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Author Topic: Please let this not be true.  (Read 1655 times)


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Please let this not be true.
« on: September 03, 2006, 06:51:32 PM »

Curious if any one has been able to verify that the police officer in question did what I have emboldened within the story contained here forth. I truly hope that he did not, and will assume so (because our media has "issues" sometimes) until I am able to hear further evidence to the contrary.  My initial thoughts however are:  How asinine.  Your thoughts ladies and gentleman, please.

(CNN) -- The San Diego Chargers' Steve Foley was shot Sunday by an off-duty policeman who had followed him to his home after noticing Foley's car driving erratically, a sheriff's investigator in San Diego, California, said.

The 30-year-old, nine-year NFL veteran was shot twice; his wounds are not believed to be life-threatening, said San Diego Sheriff's Department Lt. Dennis Burges.

The shooting came less than a week after the 6-foot, 4-inch, 265-pound linebacker was cleared on charges stemming from a scuffle with police in April.

The Coronado police officer, who was driving an unmarked car and was about 20 miles outside his jurisdiction, told investigators he started following Foley's car after he saw it about 10 miles north of San Diego on Interstate 15 northbound "weaving in lanes, traveling at speeds of between 30 and 90 mph and nearly colliding with several other vehicles on the highway."

After Foley left the expressway, the officer pulled next to the ballplayer at a red light and identified himself as a police officer, Brugos said.

When the officer ordered Foley to pull his car over, the linebacker initially drove off before stopping "after a short distance," getting out of his car and walking toward the officer, Brugos said.

At that, the police officer pulled out his handgun and verbally identified himself, warning Foley to stop walking toward him, the investigator said.

"That's a BB gun," Brugos said Foley told him.

Foley then stopped his advance, returned to his car and pulled away, driving at least two more miles before stopping on Travertine Court, the upper-class street where he lives, Brugos said.

The officer said Foley again got out of his car and walked toward him, while his passenger -- Lisa Marie Gaut -- drove alongside him in the car.

"As the suspect approached, the officer again identified himself as a police officer and that his gun was real," the police statement said.

To prove it, the officer said he fired one warning shot into bushes and two shots toward the sky.

"The male suspect reached into his pants with his right hand as he approached the officer," the police statement said. "The officer then fired at the suspect. The suspect acknowledged that he had been shot, but continued toward the officer, who then fired again at him. This time the suspect fell to the ground."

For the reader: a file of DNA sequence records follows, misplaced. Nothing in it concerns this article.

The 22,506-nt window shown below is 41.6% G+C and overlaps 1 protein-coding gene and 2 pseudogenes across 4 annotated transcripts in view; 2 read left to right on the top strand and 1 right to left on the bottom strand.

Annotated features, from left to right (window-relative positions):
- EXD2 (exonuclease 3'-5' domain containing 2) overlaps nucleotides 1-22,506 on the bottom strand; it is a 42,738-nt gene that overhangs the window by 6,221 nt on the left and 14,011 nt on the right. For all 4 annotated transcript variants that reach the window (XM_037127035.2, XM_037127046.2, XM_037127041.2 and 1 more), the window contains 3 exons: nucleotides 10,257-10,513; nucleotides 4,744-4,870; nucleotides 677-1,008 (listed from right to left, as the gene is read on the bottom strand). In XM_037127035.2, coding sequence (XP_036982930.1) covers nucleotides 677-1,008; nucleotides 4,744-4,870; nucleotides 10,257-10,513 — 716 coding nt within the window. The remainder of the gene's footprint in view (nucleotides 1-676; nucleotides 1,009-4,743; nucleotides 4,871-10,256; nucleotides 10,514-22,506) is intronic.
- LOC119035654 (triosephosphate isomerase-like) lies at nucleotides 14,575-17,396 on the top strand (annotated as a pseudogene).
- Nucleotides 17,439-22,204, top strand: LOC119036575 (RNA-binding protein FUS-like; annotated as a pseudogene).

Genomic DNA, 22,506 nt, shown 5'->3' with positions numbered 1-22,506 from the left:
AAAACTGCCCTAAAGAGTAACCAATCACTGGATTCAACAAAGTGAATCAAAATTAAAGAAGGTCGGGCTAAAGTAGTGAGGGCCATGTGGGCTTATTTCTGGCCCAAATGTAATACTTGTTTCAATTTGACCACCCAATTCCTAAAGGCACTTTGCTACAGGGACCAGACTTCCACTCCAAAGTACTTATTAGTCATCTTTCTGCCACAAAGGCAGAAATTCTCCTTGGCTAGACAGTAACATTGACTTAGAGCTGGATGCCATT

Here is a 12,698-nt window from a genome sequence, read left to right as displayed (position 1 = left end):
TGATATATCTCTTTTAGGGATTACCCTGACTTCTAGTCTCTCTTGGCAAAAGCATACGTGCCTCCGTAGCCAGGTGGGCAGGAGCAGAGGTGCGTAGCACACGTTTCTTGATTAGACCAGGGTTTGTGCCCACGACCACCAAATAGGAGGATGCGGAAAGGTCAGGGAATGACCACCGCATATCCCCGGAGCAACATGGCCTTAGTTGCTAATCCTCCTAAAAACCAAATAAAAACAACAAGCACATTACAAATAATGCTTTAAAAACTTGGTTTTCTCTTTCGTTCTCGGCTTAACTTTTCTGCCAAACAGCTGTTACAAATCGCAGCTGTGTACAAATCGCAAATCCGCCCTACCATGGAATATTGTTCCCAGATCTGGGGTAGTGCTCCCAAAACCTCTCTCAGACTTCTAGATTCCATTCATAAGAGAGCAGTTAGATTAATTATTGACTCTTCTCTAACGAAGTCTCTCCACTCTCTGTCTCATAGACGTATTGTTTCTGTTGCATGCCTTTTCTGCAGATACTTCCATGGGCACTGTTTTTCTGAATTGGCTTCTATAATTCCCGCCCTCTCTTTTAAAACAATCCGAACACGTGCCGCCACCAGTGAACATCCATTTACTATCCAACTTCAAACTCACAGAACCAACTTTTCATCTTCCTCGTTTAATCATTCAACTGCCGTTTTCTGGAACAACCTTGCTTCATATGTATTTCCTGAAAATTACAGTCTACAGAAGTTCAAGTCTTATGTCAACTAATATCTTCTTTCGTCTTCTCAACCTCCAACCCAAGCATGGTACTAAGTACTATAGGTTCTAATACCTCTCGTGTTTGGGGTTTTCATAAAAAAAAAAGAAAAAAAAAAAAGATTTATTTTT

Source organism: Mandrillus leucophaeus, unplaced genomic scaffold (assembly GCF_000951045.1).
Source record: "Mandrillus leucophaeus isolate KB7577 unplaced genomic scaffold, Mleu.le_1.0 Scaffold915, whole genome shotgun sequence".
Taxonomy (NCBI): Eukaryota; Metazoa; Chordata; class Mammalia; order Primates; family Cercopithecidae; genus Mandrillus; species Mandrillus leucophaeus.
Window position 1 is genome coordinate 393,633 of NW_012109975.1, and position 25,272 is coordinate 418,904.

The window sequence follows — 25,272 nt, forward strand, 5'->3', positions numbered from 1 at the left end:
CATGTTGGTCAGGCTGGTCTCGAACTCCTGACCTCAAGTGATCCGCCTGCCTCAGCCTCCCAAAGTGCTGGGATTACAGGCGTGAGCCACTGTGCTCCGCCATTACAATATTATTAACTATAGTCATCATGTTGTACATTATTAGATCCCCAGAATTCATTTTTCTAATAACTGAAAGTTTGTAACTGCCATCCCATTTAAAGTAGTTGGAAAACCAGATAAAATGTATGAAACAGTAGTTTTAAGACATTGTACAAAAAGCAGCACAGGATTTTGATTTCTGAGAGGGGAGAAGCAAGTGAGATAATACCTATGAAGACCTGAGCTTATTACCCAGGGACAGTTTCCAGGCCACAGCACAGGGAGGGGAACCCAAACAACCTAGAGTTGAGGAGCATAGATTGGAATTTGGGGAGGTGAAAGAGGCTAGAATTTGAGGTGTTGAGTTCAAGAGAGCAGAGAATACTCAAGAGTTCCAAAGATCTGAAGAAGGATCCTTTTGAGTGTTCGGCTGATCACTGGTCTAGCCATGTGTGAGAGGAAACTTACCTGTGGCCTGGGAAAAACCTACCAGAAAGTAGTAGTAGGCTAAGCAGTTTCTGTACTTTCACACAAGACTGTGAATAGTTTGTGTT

Foley was taken to Sharp Memorial Hospital, where his wounds were not considered life-threatening, Brugos said.

His companion was taken into custody for questioning, police said.

"This investigation is continuing, and it is unknown at this time what charges may be filed in this matter," said Brugos.

In April, police accused Foley of being belligerent after he complained about his illegally parked car being towed in San Diego. Charges were dropped last month.

The Chargers open their season September 11 against the Oakland Raiders.



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Re: Please let this not be true.
« Reply #1 on: September 04, 2006, 07:22:22 PM »

From ESPN:

The Chargers officially ended the season for starting outside linebacker Steve Foley by placing him on the non-football injury list Monday, a day after he was shot near his San Diego home by an off-duty police officer.

By going on the non-football injury list, Foley will not be able to collect his $1.65 million salary this season, which consists of a $775,000 base and an $875,000 roster bonus. Players placed on the non-football injury list usually don't collect their salary because the injury isn't related to the football field.

This was a particularly tough decision for Chargers general manager A.J. Smith, who signed Foley in 2004 in what was the start of building one of the NFL's top and most feared 3-4 defenses. Foley, who turns 31 next Monday, has 29 starts as a Charger and is considered one of the leaders on the team.

Smith issued a brief statement Monday afternoon saying, "Steve's health needs to be his number one priority. Football is secondary now. Steve needs to focus on his recovery."

Foley remained hospitalized in stable condition Monday, according to his agent, David Levine, The Associated Press reported.

The Chargers general manager has been gathering medical information for the past 24 hours to determine Foley's status for the season.